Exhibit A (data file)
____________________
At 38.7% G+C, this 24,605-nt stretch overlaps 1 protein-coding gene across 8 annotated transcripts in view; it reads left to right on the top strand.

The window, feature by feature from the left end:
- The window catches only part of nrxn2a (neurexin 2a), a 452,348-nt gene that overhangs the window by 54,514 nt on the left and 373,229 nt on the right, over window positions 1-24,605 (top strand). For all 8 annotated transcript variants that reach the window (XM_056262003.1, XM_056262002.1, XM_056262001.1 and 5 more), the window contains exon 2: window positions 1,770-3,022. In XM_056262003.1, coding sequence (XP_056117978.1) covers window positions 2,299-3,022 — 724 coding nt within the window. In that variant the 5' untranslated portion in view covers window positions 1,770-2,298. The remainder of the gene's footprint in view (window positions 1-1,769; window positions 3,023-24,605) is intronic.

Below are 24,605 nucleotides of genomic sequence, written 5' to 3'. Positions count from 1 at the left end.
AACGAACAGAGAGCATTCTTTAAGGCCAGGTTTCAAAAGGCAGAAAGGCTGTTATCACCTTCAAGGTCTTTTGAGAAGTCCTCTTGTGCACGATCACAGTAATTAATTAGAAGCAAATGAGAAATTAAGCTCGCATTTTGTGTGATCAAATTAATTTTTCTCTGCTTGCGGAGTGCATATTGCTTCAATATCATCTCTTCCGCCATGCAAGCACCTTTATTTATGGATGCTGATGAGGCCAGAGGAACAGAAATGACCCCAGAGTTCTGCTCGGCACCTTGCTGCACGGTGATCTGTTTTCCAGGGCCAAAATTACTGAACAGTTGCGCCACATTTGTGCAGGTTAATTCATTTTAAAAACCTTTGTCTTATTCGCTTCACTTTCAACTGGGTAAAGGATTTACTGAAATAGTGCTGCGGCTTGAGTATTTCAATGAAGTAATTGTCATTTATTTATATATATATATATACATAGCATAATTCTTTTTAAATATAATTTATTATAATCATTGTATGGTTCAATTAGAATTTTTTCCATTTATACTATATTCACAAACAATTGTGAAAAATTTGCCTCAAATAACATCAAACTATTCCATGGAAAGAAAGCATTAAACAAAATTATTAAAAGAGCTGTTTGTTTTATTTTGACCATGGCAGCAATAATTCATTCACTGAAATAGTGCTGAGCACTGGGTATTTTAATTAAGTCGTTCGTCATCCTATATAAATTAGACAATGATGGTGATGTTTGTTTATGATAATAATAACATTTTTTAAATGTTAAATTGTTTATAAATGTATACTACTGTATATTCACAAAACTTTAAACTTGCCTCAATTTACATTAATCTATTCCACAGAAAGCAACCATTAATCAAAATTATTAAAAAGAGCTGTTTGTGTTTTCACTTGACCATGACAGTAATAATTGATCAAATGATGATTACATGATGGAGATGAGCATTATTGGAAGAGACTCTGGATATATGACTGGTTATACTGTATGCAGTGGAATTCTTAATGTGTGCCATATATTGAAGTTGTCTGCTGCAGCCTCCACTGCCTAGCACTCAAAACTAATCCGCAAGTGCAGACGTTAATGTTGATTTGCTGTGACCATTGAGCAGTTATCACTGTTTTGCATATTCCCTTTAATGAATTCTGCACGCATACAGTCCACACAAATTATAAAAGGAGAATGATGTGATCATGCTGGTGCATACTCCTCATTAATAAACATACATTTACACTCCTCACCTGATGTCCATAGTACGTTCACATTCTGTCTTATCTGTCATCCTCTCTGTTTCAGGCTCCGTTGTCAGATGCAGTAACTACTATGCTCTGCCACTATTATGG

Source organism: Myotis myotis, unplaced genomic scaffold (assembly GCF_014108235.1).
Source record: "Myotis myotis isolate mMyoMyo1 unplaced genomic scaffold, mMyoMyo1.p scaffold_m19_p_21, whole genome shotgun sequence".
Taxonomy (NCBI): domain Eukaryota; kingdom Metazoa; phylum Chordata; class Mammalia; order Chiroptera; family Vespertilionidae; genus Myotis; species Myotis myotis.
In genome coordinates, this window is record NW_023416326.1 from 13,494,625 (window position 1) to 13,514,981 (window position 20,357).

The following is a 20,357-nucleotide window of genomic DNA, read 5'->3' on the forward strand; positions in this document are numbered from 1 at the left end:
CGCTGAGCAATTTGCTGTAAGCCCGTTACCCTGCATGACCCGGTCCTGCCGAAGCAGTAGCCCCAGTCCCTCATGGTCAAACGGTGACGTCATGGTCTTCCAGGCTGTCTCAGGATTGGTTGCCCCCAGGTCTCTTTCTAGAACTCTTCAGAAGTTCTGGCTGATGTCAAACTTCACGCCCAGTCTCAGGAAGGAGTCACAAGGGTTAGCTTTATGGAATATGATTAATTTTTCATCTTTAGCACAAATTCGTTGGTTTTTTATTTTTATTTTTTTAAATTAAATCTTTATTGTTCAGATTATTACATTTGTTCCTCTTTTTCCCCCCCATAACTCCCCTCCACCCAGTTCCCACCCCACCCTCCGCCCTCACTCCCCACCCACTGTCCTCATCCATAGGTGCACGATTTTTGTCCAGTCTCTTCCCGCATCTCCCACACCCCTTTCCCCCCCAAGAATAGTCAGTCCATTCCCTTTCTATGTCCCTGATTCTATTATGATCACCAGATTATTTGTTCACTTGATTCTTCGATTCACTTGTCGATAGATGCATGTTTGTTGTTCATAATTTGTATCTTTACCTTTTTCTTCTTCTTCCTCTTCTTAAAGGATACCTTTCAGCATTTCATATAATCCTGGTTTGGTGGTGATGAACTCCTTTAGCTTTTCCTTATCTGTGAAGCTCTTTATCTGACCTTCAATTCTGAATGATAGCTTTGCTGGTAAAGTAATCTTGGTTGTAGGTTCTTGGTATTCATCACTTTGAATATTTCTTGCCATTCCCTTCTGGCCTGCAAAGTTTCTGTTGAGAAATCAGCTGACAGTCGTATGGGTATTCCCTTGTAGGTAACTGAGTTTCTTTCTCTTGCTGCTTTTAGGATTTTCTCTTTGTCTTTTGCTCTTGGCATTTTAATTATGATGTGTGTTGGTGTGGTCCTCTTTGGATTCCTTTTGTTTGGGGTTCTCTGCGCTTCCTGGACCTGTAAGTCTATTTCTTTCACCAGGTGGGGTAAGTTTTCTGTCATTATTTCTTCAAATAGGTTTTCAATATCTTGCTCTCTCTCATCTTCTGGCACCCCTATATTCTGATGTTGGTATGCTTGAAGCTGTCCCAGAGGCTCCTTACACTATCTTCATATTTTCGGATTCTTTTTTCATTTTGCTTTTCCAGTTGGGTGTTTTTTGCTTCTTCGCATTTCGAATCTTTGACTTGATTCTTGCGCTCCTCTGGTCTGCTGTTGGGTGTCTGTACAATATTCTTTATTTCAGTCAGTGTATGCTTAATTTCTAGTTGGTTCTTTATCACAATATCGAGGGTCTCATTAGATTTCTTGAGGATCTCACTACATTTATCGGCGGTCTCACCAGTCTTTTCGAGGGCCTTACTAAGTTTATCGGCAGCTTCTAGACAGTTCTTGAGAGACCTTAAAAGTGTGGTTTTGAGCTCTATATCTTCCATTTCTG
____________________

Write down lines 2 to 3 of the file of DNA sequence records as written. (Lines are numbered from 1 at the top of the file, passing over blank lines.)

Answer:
The window, feature by feature from the left end:
- The window catches only part of nrxn2a (neurexin 2a), a 452,348-nt gene that overhangs the window by 54,514 nt on the left and 373,229 nt on the right, over window positions 1-24,605 (top strand). For all 8 annotated transcript variants that reach the window (XM_056262003.1, XM_056262002.1, XM_056262001.1 and 5 more), the window contains exon 2: window positions 1,770-3,022. In XM_056262003.1, coding sequence (XP_056117978.1) covers window positions 2,299-3,022 — 724 coding nt within the window. In that variant the 5' untranslated portion in view covers window positions 1,770-2,298. The remainder of the gene's footprint in view (window positions 1-1,769; window positions 3,023-24,605) is intronic.